After months of concern about the heart risks posed by testosterone drugs, an expert panel formed by the FDA strongly approved placing strict limits on pharmaceutical companies that manufacture the drugs.
As reported in the New York Times last week, the panel advised the FDA to restrict label information to make clear that the medicines are meant only to treat serious medical conditions, not complaints related to normal aging, such as low energy and libido.
Men for whom testosterone might be appropriate are those diagnosed with hypogonadism, a testosterone deficiency – the body doesn’t produce enough of the hormone, which can cause infertility, osteoporosis and enlargement of the breasts.
Although the panel’s decision isn’t binding, the FDA generally accepts the recommendations of its expert panels. Only one of the panel’s 21 members voted against the restriction.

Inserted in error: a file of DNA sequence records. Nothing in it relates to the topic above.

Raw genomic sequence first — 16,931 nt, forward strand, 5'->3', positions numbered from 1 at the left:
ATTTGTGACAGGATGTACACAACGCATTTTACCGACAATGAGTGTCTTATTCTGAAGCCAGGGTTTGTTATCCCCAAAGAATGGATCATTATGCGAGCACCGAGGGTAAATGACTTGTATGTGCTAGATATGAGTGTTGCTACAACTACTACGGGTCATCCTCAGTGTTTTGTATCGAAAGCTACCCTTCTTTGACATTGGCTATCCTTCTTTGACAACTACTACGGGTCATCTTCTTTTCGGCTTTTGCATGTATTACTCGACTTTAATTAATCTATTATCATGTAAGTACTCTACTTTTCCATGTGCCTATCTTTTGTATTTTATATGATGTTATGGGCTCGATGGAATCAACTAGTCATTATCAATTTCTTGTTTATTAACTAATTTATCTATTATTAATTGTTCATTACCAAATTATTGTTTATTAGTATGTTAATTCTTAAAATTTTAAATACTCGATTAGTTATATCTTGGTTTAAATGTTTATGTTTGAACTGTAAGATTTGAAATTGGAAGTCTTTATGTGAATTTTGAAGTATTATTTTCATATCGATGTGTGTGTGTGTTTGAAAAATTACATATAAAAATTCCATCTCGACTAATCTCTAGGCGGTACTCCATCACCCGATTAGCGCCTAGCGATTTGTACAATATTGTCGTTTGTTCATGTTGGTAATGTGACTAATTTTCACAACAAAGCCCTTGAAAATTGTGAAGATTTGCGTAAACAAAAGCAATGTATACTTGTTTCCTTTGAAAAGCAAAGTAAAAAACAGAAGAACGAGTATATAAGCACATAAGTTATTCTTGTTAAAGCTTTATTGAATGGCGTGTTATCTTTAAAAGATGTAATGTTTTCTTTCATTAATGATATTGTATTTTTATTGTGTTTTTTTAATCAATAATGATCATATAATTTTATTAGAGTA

As we’ve written, (see our blog,“FDA to Require Blood-Clot Warning on Testosterone Labels.”) in recent years testosterone has been increasingly prescribed for men to moderate symptoms of aging. The Times pegs the number of testosterone users at more than 2 million.
But the drugs were developed to treat serious, not just uncomfortable, conditions, and studies have shown a higher incidence of heart problems among men who take testosterone.
If the feds adopt the panel’s recommendations, it might reduce the number of men who get the meds, and suppress the over-the-top marketing of them. “Low-T” ads do not address a disease – they’re an effort to expand the drug’s market beyond people who are really ill.
Also, tighter restrictions could prompt insurance plans to deny coverage of testosterone for some patients.
But because doctors are allowed to prescribe medicine for any reason they deem appropriate, the number of testosterone users could remain too high for safety purposes.